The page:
Spring 2018 - MBB 746 G100

Cell Death and Cell Survival (3)

Class Number: 3766

Delivery Method: In Person


  • Course Times + Location:

    Jan 3 – Apr 10, 2018: Wed, Fri, 8:30–10:20 a.m.



An examination of various types of cell death and cell survival mechanisms and their relationship to disease with a focus on cancer and therapeutic strategies.


This course introduces the molecular biology of cancer, and how our understanding of cancer initiation and progression has evolved at the molecular and cellular levels. We will study the hallmarks of cancer, tumor progression, signal transduction pathways, cell death modalities, and cell survival processes, and how these have informed the design of cancer treatment strategies. 

Topics will include the following:   

  • Hallmarks of Cancer
  • Infectious agents and cancer
  • Oncogenes and Tumor Suppressors
  • Cancer progression and metastasis
  • Cancer stem cells and clonality
  • Cell death signaling pathways
  • Autophagy: dual roles in cancer
  • Biomarkers
  • Anti-cancer therapeutics  

In addition, we will explore recent selected special topics related to emerging concepts and recent therapeutic strategies. 
These may include:   
  • Epigenetic alterations
  • Personalized Oncogenomics
  • Cancer Immunotherapy
  • Tumour microenvironment


  • Class presentation 30%
  • Class participation 10%
  • Grant proposal 50%
  • Grant review 10%



None. This course will be based largely on primary literature and review articles.


Robert A. Weinberg. The Biology of Cancer. 2nd Ed. 2014. Garland Publishing (for background reading)
ISBN: 978-0-8153-4220-5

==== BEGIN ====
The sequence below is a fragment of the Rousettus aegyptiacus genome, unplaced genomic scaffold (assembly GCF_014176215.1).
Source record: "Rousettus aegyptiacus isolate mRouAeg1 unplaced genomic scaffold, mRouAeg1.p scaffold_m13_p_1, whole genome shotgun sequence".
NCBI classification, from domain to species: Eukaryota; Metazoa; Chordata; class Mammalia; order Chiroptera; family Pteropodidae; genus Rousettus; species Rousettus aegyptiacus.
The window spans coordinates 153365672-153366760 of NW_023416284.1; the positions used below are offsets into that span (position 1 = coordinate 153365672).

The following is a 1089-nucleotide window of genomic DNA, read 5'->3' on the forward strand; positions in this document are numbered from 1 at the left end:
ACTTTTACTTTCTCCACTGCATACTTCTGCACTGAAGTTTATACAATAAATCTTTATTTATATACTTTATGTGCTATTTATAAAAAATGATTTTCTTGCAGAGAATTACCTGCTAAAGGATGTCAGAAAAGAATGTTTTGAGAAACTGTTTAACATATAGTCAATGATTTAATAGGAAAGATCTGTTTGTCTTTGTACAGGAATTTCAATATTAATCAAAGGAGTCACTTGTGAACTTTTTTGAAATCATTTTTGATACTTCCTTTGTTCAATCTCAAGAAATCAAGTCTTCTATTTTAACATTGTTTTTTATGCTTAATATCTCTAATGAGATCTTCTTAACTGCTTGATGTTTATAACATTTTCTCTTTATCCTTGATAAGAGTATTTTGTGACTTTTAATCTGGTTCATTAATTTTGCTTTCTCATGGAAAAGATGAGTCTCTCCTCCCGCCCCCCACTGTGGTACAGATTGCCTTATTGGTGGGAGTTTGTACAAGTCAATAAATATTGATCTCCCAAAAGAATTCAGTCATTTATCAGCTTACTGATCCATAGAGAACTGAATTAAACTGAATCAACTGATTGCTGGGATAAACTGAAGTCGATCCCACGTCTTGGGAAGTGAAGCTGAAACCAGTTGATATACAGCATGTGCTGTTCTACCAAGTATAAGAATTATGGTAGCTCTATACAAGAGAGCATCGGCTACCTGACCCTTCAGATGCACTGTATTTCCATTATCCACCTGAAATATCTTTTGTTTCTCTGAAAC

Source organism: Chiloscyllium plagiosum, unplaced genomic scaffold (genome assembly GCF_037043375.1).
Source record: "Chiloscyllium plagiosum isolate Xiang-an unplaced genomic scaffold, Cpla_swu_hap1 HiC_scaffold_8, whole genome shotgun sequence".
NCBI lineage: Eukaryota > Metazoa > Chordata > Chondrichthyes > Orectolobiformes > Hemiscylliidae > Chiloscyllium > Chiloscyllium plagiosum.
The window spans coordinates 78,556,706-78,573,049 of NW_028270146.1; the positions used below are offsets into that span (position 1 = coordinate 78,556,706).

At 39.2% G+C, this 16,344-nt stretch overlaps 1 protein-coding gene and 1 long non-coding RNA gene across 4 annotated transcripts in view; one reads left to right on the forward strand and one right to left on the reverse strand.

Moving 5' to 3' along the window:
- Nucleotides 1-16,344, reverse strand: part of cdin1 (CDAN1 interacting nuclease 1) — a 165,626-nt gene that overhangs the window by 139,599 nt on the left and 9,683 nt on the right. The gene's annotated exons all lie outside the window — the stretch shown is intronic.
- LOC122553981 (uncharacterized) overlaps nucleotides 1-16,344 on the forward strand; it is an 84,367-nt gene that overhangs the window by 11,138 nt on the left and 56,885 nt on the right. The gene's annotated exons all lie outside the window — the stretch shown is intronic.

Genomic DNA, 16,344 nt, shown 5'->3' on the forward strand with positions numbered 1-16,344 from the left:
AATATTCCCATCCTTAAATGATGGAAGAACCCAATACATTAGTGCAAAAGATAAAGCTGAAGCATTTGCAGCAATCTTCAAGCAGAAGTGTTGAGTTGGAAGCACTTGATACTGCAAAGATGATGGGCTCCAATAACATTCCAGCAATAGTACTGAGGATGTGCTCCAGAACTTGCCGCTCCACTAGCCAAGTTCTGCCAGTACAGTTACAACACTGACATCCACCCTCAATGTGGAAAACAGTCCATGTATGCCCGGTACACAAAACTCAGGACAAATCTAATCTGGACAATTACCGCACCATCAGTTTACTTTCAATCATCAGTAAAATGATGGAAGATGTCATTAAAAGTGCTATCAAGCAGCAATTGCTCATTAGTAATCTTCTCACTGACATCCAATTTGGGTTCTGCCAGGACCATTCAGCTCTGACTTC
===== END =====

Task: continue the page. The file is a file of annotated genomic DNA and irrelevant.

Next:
Graduate Studies Notes:

Important dates and deadlines for graduate students are found here: http://www.sfu.ca/dean-gradstudies/current/important_dates/guidelines.html. The deadline to drop a course with a 100% refund is the end of week 2. The deadline to drop with no notation on your transcript is the end of week 3.

Registrar Notes:

SFU’s Academic Integrity web site http://students.sfu.ca/academicintegrity.html is filled with information on what is meant by academic dishonesty, where you can find resources to help with your studies and the consequences of cheating.  Check out the site for more information and videos that help explain the issues in plain English.

Each student is responsible for his or her conduct as it affects the University community.  Academic dishonesty, in whatever form, is ultimately destructive of the values of the University. Furthermore, it is unfair and discouraging to the majority of students who pursue their studies honestly. Scholarly integrity is required of all members of the University. http://www.sfu.ca/policies/gazette/student/s10-01.html